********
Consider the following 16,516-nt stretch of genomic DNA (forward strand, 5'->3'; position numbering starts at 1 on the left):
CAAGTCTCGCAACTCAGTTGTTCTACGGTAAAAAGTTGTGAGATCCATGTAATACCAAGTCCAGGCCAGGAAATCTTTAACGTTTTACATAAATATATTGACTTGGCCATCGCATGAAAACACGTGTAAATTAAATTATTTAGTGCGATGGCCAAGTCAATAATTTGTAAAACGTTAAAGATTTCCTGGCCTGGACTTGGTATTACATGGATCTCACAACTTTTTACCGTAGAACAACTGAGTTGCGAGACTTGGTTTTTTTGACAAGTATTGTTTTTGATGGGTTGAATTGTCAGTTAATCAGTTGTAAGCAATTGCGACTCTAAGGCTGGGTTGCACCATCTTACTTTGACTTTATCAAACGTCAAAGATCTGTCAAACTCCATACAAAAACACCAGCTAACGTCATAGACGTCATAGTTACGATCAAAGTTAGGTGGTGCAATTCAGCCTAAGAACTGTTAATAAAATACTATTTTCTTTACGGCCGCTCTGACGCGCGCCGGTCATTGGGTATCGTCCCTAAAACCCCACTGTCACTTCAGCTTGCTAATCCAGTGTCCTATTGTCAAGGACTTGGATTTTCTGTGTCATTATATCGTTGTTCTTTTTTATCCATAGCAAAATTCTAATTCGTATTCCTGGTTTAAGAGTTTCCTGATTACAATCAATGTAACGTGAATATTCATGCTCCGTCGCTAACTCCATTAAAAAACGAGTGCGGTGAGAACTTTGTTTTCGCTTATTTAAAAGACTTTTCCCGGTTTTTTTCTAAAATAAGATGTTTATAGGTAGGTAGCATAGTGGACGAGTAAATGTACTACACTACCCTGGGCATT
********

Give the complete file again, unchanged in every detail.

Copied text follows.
Consider the following 16,516-nt stretch of genomic DNA (forward strand, 5'->3'; position numbering starts at 1 on the left):
CAAGTCTCGCAACTCAGTTGTTCTACGGTAAAAAGTTGTGAGATCCATGTAATACCAAGTCCAGGCCAGGAAATCTTTAACGTTTTACATAAATATATTGACTTGGCCATCGCATGAAAACACGTGTAAATTAAATTATTTAGTGCGATGGCCAAGTCAATAATTTGTAAAACGTTAAAGATTTCCTGGCCTGGACTTGGTATTACATGGATCTCACAACTTTTTACCGTAGAACAACTGAGTTGCGAGACTTGGTTTTTTTGACAAGTATTGTTTTTGATGGGTTGAATTGTCAGTTAATCAGTTGTAAGCAATTGCGACTCTAAGGCTGGGTTGCACCATCTTACTTTGACTTTATCAAACGTCAAAGATCTGTCAAACTCCATACAAAAACACCAGCTAACGTCATAGACGTCATAGTTACGATCAAAGTTAGGTGGTGCAATTCAGCCTAAGAACTGTTAATAAAATACTATTTTCTTTACGGCCGCTCTGACGCGCGCCGGTCATTGGGTATCGTCCCTAAAACCCCACTGTCACTTCAGCTTGCTAATCCAGTGTCCTATTGTCAAGGACTTGGATTTTCTGTGTCATTATATCGTTGTTCTTTTTTATCCATAGCAAAATTCTAATTCGTATTCCTGGTTTAAGAGTTTCCTGATTACAATCAATGTAACGTGAATATTCATGCTCCGTCGCTAACTCCATTAAAAAACGAGTGCGGTGAGAACTTTGTTTTCGCTTATTTAAAAGACTTTTCCCGGTTTTTTTCTAAAATAAGATGTTTATAGGTAGGTAGCATAGTGGACGAGTAAATGTACTACACTACCCTGGGCATT